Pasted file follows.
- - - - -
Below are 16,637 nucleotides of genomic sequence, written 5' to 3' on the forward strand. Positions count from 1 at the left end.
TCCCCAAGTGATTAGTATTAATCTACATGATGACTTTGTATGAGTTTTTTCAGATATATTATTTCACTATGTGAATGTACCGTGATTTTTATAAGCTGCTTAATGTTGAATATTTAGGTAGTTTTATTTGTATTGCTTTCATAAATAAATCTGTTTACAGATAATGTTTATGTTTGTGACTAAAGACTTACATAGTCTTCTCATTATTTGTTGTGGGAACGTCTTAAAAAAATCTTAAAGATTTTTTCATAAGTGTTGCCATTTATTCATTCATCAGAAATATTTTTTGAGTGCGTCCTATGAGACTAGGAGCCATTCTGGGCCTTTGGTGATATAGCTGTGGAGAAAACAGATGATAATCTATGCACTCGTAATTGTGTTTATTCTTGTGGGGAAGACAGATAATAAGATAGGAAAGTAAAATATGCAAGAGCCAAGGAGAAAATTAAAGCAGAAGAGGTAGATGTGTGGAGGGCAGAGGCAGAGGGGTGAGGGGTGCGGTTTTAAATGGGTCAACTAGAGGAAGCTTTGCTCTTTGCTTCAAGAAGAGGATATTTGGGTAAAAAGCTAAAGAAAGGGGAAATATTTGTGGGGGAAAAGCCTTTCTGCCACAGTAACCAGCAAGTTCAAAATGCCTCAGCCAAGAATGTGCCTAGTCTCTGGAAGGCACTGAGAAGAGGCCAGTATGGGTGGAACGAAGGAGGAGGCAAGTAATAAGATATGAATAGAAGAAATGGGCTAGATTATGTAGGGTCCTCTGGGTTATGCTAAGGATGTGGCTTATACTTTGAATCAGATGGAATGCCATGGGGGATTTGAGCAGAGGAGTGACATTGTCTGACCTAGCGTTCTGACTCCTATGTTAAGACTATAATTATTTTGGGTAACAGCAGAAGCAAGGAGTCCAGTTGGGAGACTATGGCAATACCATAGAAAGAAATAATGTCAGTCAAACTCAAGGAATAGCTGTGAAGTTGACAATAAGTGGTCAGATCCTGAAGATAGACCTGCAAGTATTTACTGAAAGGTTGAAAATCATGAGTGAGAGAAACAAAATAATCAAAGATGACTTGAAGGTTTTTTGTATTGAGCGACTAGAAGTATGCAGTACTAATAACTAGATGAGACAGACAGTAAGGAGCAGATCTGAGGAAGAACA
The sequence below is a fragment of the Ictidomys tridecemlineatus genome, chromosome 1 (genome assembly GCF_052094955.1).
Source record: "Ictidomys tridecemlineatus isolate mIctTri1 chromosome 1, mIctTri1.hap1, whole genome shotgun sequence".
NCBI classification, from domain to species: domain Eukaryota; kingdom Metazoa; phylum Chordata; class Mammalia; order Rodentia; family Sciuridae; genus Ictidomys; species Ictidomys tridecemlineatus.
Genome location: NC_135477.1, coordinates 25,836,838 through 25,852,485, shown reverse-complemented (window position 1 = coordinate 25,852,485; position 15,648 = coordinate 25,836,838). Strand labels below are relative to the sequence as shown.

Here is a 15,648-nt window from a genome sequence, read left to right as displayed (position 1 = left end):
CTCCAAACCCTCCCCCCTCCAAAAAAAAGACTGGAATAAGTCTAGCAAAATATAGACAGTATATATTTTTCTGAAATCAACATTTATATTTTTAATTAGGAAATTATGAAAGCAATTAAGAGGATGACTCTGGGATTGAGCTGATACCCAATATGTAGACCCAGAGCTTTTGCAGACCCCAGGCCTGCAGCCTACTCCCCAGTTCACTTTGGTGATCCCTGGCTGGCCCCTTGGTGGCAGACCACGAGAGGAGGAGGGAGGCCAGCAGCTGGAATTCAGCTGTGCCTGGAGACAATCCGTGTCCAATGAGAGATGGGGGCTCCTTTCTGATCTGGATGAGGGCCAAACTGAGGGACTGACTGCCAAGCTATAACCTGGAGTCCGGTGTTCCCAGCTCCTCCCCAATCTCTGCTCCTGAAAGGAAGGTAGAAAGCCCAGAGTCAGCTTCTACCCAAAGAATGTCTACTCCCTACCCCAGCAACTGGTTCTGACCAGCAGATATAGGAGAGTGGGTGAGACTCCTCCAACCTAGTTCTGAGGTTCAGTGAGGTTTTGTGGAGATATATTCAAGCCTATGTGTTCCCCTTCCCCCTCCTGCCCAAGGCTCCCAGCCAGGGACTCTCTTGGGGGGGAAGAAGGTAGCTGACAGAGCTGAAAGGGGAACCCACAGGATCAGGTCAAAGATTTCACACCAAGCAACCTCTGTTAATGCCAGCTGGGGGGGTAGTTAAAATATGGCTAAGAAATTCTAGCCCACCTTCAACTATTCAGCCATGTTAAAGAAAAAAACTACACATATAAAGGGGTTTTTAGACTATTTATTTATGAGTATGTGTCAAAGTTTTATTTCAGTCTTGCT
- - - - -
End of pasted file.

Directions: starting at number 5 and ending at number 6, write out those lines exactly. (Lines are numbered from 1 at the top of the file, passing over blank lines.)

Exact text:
NCBI classification, from domain to species: domain Eukaryota; kingdom Metazoa; phylum Chordata; class Mammalia; order Rodentia; family Sciuridae; genus Ictidomys; species Ictidomys tridecemlineatus.
Genome location: NC_135477.1, coordinates 25,836,838 through 25,852,485, shown reverse-complemented (window position 1 = coordinate 25,852,485; position 15,648 = coordinate 25,836,838). Strand labels below are relative to the sequence as shown.